President Alberto Fernandez of Argentina tweeted: ‘We concluded the summit with great news – the EU and Celac adopted a motion on the Malvinas question. Our sovereignty claim, by peaceful means and through dialogue, remains intact.’

Peter Stano, spokesman for the European External Action Service, added: ‘The EU member states have not changed their views/positions concerning the Falklands/Malvinas Islands. The EU is not in a situation to express any position on the Falklands/Malvinas.’

In 2016, Britain and Argentina agreed to disagree about sovereignty, but to cooperate on issues such as energy, shipping and fishing, and on identifying the remains of unknown Argentine soldiers killed in battle.

But at G20 talks in New Delhi in May, Argentina’s foreign minister Santiago Cafiero delivered a note to Cleverly stating that his government was abandoning the pact.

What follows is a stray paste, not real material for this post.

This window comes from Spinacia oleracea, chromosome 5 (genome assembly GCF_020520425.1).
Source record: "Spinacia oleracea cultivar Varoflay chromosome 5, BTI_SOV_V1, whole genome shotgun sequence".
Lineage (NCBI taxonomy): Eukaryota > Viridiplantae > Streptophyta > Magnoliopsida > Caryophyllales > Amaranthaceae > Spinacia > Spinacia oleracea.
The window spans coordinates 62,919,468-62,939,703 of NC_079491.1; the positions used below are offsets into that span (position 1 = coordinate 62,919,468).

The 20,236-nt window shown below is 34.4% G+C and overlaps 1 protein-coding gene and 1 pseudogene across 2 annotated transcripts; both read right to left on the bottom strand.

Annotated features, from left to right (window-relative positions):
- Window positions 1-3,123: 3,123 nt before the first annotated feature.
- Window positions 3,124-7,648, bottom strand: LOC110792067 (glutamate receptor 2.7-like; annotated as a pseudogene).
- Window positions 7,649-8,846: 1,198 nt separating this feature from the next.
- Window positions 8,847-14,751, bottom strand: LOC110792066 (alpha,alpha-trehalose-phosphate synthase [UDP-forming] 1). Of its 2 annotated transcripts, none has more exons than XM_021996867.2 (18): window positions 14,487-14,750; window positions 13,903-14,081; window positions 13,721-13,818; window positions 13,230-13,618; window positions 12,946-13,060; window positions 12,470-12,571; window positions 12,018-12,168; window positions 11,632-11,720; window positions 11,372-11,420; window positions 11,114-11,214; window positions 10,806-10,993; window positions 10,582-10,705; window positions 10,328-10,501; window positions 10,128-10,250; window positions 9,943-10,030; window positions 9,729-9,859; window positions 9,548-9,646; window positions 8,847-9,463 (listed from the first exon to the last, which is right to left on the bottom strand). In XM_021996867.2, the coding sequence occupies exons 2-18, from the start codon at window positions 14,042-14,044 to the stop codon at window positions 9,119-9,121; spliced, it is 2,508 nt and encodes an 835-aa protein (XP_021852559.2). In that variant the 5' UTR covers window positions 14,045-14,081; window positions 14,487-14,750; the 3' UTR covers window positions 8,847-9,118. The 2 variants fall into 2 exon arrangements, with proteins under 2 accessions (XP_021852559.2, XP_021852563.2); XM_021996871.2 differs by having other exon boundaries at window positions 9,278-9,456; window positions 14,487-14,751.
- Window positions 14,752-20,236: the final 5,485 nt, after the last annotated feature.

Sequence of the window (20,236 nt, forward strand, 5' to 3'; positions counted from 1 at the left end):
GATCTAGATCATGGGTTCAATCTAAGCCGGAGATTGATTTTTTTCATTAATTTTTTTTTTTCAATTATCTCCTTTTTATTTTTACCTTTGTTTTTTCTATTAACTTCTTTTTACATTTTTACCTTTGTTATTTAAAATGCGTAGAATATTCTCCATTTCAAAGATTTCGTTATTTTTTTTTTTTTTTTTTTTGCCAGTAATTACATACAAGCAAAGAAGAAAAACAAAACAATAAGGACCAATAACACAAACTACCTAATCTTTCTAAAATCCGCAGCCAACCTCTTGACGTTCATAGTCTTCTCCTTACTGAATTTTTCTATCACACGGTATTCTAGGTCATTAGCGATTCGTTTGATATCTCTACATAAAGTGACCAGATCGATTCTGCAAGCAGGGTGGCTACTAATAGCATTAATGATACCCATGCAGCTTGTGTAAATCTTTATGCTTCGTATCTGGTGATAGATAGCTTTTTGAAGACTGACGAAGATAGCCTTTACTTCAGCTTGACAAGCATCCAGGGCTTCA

After, In a series of tweets, he renewed Argentina’s longstanding demands for negotiations about sovereignty of the islands at the UN in New York.

The Foradori-Duncan agreement, named after the Argentine and UK signatories Carlos Foradori and Alan Duncan, was signed in 2016 between the two nations, at which time Theresa May was Britain’s Prime Minister.

‘The [Foradori-Duncan] agreement shut down and washed off any discussion about sovereignty,’ said Camila Bonetti, spokesperson for the Malvinas, Antarctica and the South Atlantic Secretariat, ​​and a Malvinas academic researcher. ‘It only made concessions regarding resource exploitation on the islands and our waters.’  

The UK-ruled Falkland Islands, known as the Malvinas in Spanish, were the subject of a short but brutal war after Argentina invaded in 1982. Britain drove out the invading force after dispatching a naval armada. Pictured: British troops patrol the Falkland Islands last year

UK Foreign Minister James Cleverly (pictured at G20 Summit on Thursday) insisted ‘the Falkland Islands are British’

Following his meeting with Cafiero at the G20 in India, Mr Cleverly said: ‘The Falkland Islands are British. Islanders have the right to decide their own future – they have chosen to remain a self-governing UK Overseas Territory.’